Much of the debate around whether Sutcliffe deserved an obituary or not centred around the idea of whether such a testament was an accolade of sorts, even if there was nothing in the piece but condemnation. Many argued that it was Sutcliffe’s victims who should be remembered, rather than their killer, and that his death would have been marked perfectly adequately by the extensive news coverage that it received. This seems to have been the approach that the Times and Telegraph have followed. Others, including presumably the Guardian’s obituaries editor, apparently believe that, as Sutcliffe was one of the most notorious figures of the twentieth century, an obituary is the obvious place to mark his death, as its writer took the opportunity to remind readers of the enormity and evil of his actions.
As someone who has written for the Times and Guardian as a freelance obituarist over the past decade, I can imagine that no section editor would have made the decision to commission, or not to commission, an obituary of Sutcliffe lightly. There is only space for so many people to be commemorated every day, and a balance has to be struck between well-known celebrities and those who may not have had as high-profile a public profile but nevertheless deserved commemoration.
The obituaries in the Times on 16 Monday November, for instance, were of Des O’Connor, the cricketer Graham Cowdrey and the footballer Ray Clemence. The Telegraph featured Clemence and O’Connor but swapped Cowdrey for the travel operator John Hays, who founded the organisation Hays Travel and was given an obituary in the Times the next day. All of them were regarded as admirable and successful figures, who all excelled in their chosen fields. The only thing that Sutcliffe excelled at was bringing terror to millions.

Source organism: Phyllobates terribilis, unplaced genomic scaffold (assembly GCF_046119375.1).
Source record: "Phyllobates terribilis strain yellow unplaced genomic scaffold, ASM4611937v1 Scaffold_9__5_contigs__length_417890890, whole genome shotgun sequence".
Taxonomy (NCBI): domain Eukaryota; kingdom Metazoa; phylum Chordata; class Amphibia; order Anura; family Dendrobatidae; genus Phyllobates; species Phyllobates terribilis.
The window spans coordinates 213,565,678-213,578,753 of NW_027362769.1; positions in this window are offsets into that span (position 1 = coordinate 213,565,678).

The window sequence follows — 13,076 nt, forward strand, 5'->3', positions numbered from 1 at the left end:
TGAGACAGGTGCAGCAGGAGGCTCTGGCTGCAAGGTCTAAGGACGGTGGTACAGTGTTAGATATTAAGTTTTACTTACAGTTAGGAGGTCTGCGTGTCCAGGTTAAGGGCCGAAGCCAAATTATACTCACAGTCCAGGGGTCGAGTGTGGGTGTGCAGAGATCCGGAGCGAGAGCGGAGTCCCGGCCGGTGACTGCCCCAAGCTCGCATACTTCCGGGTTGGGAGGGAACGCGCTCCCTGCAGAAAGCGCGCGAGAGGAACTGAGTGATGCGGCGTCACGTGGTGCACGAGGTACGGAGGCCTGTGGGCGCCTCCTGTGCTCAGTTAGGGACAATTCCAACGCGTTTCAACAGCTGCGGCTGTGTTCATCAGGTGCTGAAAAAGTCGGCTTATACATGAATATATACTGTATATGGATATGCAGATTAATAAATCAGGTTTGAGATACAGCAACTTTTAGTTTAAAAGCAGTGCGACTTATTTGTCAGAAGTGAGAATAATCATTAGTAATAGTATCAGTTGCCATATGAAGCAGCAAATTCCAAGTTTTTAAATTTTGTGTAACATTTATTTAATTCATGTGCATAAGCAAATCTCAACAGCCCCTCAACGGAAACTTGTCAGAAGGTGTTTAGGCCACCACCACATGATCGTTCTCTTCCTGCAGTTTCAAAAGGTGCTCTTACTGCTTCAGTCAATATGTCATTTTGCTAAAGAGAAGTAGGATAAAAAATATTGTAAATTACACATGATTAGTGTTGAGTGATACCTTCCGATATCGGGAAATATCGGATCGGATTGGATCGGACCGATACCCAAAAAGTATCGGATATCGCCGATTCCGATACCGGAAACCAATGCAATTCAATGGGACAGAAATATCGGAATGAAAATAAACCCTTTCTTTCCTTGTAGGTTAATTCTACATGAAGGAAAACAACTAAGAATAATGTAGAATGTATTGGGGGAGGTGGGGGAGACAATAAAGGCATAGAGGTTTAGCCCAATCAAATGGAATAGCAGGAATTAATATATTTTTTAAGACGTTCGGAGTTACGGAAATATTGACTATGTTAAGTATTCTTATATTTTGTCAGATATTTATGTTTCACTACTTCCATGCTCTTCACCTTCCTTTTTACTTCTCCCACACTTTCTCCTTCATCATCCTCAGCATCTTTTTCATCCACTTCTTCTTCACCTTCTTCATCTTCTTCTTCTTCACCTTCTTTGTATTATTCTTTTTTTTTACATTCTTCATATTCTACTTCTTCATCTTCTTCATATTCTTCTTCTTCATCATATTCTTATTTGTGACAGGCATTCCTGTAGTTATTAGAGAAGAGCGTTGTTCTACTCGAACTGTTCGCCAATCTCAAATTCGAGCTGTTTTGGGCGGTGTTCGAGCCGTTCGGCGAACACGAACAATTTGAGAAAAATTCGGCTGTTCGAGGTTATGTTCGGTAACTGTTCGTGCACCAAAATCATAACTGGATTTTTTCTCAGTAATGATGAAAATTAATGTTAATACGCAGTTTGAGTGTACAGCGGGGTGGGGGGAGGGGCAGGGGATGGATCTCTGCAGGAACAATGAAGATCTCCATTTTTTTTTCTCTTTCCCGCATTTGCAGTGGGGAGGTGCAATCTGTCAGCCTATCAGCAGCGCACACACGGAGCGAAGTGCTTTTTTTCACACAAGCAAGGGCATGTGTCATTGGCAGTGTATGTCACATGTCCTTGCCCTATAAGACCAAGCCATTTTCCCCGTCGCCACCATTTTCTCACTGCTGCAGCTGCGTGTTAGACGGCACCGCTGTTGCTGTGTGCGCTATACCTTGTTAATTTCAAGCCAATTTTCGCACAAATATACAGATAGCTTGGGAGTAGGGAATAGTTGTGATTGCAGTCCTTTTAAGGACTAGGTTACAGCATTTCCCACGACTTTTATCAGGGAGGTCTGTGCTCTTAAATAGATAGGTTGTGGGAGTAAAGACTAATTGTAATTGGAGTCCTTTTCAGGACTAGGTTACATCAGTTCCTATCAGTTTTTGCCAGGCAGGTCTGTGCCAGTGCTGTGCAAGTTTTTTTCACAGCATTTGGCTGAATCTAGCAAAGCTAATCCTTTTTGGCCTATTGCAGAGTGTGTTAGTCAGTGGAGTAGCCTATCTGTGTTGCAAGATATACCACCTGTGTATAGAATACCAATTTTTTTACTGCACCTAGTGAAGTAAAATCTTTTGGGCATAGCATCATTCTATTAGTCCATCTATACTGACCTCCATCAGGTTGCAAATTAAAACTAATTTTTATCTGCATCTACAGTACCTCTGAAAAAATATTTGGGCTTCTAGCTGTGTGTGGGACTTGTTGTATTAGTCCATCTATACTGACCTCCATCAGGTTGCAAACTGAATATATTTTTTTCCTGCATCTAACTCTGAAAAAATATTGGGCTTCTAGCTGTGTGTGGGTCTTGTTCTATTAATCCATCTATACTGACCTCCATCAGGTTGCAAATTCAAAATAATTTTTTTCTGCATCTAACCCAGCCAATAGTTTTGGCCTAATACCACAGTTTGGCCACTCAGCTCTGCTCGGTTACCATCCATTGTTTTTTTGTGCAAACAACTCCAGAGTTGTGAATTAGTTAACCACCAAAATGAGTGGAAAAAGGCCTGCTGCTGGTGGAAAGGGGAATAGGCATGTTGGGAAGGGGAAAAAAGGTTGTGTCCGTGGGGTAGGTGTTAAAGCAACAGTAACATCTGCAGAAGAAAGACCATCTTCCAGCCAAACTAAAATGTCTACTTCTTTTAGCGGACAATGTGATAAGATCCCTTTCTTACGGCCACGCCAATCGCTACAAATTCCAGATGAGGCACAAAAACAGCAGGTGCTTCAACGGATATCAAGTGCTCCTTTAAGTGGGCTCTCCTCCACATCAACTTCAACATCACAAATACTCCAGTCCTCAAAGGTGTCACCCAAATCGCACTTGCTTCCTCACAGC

As an obituarist, my first commission was to write for the Guardian about my friend Sebastian Horsley, the artist and dandy, who died of a heroin overdose. It was an honour to be able to commemorate a man who had a vast influence upon me, but as I wrote, I was conscious that everything I said would be taken, rightly or wrongly, as the last word on Horsley.
Therefore, I tried to be as generous as I possibly could, and I was pleased that I was able to pay testament to Horsley’s kindness, sincerity and loyalty, even as I had to acknowledge his drug-induced paranoia and misanthropy. However, should his ghost ever appear to me, I can imagine that I would be upbraided for describing his art as “ultimately mediocre”. He was extremely proud of his painting, and I felt a twinge of guilt, even at the time, for making a judgement that, even if I knew it to be correct, could still be construed as ungenerous.